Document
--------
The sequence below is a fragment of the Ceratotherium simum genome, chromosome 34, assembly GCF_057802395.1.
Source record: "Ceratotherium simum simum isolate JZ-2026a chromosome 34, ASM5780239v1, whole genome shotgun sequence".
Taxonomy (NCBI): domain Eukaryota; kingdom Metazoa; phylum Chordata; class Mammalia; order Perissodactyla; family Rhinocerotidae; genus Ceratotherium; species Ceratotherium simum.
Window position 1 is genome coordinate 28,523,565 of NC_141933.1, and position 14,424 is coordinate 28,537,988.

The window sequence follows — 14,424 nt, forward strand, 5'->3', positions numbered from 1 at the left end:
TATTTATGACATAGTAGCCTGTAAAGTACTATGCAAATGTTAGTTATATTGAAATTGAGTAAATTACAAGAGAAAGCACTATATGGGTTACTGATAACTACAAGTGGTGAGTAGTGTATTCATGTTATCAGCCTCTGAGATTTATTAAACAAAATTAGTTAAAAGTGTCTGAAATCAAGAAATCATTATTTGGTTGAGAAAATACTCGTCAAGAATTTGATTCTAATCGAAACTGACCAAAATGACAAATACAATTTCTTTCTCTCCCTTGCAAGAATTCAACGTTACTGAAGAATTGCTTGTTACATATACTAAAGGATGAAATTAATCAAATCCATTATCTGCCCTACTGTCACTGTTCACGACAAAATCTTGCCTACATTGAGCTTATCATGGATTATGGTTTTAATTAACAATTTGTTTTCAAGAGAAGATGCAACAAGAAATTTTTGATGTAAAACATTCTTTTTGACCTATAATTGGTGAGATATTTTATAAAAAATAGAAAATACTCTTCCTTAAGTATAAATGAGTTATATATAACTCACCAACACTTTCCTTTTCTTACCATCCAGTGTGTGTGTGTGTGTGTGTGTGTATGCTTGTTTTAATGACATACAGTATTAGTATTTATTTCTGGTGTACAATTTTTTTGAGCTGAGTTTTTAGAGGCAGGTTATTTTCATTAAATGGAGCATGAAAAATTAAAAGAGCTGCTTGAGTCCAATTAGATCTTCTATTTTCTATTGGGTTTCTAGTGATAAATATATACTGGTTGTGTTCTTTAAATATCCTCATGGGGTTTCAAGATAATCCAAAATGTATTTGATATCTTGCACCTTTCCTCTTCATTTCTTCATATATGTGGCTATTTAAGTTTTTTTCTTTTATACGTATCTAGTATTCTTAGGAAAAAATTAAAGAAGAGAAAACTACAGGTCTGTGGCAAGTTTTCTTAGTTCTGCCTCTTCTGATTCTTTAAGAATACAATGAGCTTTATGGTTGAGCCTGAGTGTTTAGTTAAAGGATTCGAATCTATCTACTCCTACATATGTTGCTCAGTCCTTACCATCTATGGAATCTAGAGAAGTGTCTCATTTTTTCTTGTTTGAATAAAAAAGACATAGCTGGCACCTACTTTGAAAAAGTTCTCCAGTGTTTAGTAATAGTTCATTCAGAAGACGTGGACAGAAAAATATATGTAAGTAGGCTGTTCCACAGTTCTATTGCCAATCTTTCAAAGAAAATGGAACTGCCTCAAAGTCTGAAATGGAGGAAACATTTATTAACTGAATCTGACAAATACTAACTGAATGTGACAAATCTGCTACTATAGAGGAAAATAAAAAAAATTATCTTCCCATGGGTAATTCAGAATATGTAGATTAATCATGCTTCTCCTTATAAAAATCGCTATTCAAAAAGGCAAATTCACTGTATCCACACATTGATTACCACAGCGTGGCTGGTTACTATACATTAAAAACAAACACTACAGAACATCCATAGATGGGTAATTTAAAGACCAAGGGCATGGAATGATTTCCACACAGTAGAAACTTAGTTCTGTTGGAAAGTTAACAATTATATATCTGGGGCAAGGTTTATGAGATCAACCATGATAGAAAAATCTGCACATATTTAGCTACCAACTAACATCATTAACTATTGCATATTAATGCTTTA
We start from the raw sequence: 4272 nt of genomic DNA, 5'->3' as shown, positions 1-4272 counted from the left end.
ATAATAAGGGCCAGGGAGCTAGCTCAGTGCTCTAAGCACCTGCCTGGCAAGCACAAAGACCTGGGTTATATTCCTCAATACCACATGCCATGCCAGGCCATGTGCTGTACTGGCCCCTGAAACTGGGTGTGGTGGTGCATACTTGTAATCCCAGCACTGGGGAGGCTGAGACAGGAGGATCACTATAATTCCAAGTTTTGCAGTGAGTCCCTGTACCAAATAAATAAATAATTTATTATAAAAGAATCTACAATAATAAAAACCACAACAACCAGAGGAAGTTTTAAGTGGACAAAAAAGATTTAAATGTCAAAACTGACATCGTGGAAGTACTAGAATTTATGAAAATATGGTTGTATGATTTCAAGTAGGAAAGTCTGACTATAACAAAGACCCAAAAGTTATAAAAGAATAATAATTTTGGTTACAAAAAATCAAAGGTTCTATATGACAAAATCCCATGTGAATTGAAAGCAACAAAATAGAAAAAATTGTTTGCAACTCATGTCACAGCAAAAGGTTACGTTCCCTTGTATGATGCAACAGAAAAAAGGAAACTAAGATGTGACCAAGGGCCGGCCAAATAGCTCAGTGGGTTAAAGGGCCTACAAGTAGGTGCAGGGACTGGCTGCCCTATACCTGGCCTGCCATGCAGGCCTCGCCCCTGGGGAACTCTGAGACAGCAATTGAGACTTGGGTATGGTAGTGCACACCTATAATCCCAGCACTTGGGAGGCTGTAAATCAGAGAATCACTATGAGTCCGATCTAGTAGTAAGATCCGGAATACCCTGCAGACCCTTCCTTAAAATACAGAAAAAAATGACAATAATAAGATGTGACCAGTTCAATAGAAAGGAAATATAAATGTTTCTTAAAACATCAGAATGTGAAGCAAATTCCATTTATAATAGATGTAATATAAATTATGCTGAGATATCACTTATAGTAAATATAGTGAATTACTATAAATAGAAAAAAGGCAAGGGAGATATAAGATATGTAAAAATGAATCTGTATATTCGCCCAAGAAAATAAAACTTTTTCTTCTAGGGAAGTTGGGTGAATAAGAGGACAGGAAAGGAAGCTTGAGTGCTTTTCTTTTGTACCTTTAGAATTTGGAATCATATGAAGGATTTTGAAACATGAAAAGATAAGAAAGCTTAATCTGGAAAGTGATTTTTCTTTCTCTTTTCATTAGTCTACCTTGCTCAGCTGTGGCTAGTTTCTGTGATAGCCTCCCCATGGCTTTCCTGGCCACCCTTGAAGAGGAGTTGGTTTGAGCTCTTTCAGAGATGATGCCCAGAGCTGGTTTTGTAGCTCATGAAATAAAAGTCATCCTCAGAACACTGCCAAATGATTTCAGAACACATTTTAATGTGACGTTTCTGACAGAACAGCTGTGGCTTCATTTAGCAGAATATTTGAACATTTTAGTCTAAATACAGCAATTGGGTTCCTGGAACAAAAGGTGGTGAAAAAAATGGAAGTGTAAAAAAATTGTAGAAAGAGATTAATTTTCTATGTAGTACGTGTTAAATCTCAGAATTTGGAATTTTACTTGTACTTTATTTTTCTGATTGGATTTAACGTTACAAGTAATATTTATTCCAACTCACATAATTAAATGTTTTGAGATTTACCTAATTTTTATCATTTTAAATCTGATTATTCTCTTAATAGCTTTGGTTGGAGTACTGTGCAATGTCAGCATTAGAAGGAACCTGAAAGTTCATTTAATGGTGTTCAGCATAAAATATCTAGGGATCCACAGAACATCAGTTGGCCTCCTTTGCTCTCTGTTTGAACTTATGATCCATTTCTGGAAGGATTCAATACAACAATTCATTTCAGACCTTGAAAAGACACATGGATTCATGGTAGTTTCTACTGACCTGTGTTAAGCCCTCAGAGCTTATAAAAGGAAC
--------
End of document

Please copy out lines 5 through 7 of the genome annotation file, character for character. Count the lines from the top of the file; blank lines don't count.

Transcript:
The window sequence follows — 14,424 nt, forward strand, 5'->3', positions numbered from 1 at the left end:
TATTTATGACATAGTAGCCTGTAAAGTACTATGCAAATGTTAGTTATATTGAAATTGAGTAAATTACAAGAGAAAGCACTATATGGGTTACTGATAACTACAAGTGGTGAGTAGTGTATTCATGTTATCAGCCTCTGAGATTTATTAAACAAAATTAGTTAAAAGTGTCTGAAATCAAGAAATCATTATTTGGTTGAGAAAATACTCGTCAAGAATTTGATTCTAATCGAAACTGACCAAAATGACAAATACAATTTCTTTCTCTCCCTTGCAAGAATTCAACGTTACTGAAGAATTGCTTGTTACATATACTAAAGGATGAAATTAATCAAATCCATTATCTGCCCTACTGTCACTGTTCACGACAAAATCTTGCCTACATTGAGCTTATCATGGATTATGGTTTTAATTAACAATTTGTTTTCAAGAGAAGATGCAACAAGAAATTTTTGATGTAAAACATTCTTTTTGACCTATAATTGGTGAGATATTTTATAAAAAATAGAAAATACTCTTCCTTAAGTATAAATGAGTTATATATAACTCACCAACACTTTCCTTTTCTTACCATCCAGTGTGTGTGTGTGTGTGTGTGTGTATGCTTGTTTTAATGACATACAGTATTAGTATTTATTTCTGGTGTACAATTTTTTTGAGCTGAGTTTTTAGAGGCAGGTTATTTTCATTAAATGGAGCATGAAAAATTAAAAGAGCTGCTTGAGTCCAATTAGATCTTCTATTTTCTATTGGGTTTCTAGTGATAAATATATACTGGTTGTGTTCTTTAAATATCCTCATGGGGTTTCAAGATAATCCAAAATGTATTTGATATCTTGCACCTTTCCTCTTCATTTCTTCATATATGTGGCTATTTAAGTTTTTTTCTTTTATACGTATCTAGTATTCTTAGGAAAAAATTAAAGAAGAGAAAACTACAGGTCTGTGGCAAGTTTTCTTAGTTCTGCCTCTTCTGATTCTTTAAGAATACAATGAGCTTTATGGTTGAGCCTGAGTGTTTAGTTAAAGGATTCGAATCTATCTACTCCTACATATGTTGCTCAGTCCTTACCATCTATGGAATCTAGAGAAGTGTCTCATTTTTTCTTGTTTGAATAAAAAAGACATAGCTGGCACCTACTTTGAAAAAGTTCTCCAGTGTTTAGTAATAGTTCATTCAGAAGACGTGGACAGAAAAATATATGTAAGTAGGCTGTTCCACAGTTCTATTGCCAATCTTTCAAAGAAAATGGAACTGCCTCAAAGTCTGAAATGGAGGAAACATTTATTAACTGAATCTGACAAATACTAACTGAATGTGACAAATCTGCTACTATAGAGGAAAATAAAAAAAATTATCTTCCCATGGGTAATTCAGAATATGTAGATTAATCATGCTTCTCCTTATAAAAATCGCTATTCAAAAAGGCAAATTCACTGTATCCACACATTGATTACCACAGCGTGGCTGGTTACTATACATTAAAAACAAACACTACAGAACATCCATAGATGGGTAATTTAAAGACCAAGGGCATGGAATGATTTCCACACAGTAGAAACTTAGTTCTGTTGGAAAGTTAACAATTATATATCTGGGGCAAGGTTTATGAGATCAACCATGATAGAAAAATCTGCACATATTTAGCTACCAACTAACATCATTAACTATTGCATATTAATGCTTTA
We start from the raw sequence: 4272 nt of genomic DNA, 5'->3' as shown, positions 1-4272 counted from the left end.